* Equities, commodities again battered by coronavirus fears
* WHO declares a pandemic, U.S. bans European travelers
* Corn, wheat also weaker (Updates with European trading, changes byline/dateline)
PARIS/SINGAPORE, March 12 (Reuters) - Chicago soybean futures slid to a six-month low on Thursday as a classification of the coronavirus outbreak as a pandemic and a U.S. ban on travelers from Europe fueled a fresh rout in financial markets.
Wheat dropped to its lowest in almost four months, while corn also eased as investor fears regarding the impact of the virus eclipsed supply and demand factors.
U.S. President Donald Trump announced a temporary travel ban on visitors from Europe to curb the spread of the virus, triggering a further plunge in share and oil prices.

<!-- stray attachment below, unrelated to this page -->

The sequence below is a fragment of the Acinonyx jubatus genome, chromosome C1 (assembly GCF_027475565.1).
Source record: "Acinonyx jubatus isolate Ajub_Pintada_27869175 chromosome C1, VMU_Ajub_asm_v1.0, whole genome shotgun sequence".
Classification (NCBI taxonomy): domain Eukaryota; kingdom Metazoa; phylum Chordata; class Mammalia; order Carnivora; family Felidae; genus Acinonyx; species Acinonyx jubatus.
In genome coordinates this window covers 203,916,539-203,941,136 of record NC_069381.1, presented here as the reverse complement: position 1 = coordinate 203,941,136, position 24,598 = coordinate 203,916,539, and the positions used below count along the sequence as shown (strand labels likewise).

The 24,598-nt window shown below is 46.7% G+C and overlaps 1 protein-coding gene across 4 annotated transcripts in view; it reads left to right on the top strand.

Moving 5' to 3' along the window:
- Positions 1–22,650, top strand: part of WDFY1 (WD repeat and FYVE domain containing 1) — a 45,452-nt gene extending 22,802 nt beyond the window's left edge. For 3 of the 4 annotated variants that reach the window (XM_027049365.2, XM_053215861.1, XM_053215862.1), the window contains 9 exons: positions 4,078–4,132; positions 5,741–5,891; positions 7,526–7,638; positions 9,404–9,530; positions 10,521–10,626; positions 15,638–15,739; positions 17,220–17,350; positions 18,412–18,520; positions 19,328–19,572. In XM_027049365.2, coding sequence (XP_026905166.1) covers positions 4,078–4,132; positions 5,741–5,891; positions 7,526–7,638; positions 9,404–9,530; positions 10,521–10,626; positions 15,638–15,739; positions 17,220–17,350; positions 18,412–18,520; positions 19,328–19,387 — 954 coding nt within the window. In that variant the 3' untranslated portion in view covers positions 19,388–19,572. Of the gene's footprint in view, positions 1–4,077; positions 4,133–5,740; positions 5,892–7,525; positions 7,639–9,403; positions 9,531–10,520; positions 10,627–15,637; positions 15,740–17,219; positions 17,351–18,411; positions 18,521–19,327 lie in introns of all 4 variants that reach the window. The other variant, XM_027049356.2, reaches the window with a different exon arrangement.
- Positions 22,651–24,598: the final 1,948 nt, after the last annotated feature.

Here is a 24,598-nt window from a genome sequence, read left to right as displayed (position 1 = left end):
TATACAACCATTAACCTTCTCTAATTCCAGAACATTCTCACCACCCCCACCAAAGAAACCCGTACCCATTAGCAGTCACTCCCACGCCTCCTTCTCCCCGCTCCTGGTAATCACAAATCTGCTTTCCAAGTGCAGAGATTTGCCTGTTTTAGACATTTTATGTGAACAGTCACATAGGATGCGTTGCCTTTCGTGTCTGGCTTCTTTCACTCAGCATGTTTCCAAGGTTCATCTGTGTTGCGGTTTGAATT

The announcement added to investor jitters after the World Health Organization on Wednesday for the first time labeled the outbreak a pandemic.
"Volatility in outside markets is spilling over into commodities, pushing ag markets lower," brokerage Allendale said in a note.
The most-active soybean contract on the Chicago Board of Trade fell 1.9% to $8.56-18/2 a bushel by 1214 GMT.
Earlier in the session, it dropped to its weakest since Sept. 10 at $8.56.
CBOT wheat gave up 1.8% to $5.03-3/4 a bushel after dropping to $5.01, the lowest since Nov. 18.
Corn fell 1.5% to $3.68-3/4 a bushel.
Exchange operator CME Group Inc said on Wednesday it would close its Chicago trading floor after business hours on Friday to reduce large gatherings.
Commodity funds were net sellers of CBOT corn, soybean, wheat, soyoil and soymeal futures contracts on Wednesday, traders said.
Grain markets will be assessing weekly U.S. export sales data on Thursday for an update on overseas demand, including any signs of fresh demand from China.
(Reporting by Gus Trompiz and Naveen Thukral; Editing by Devika Syamnath, Kirsten Donovan)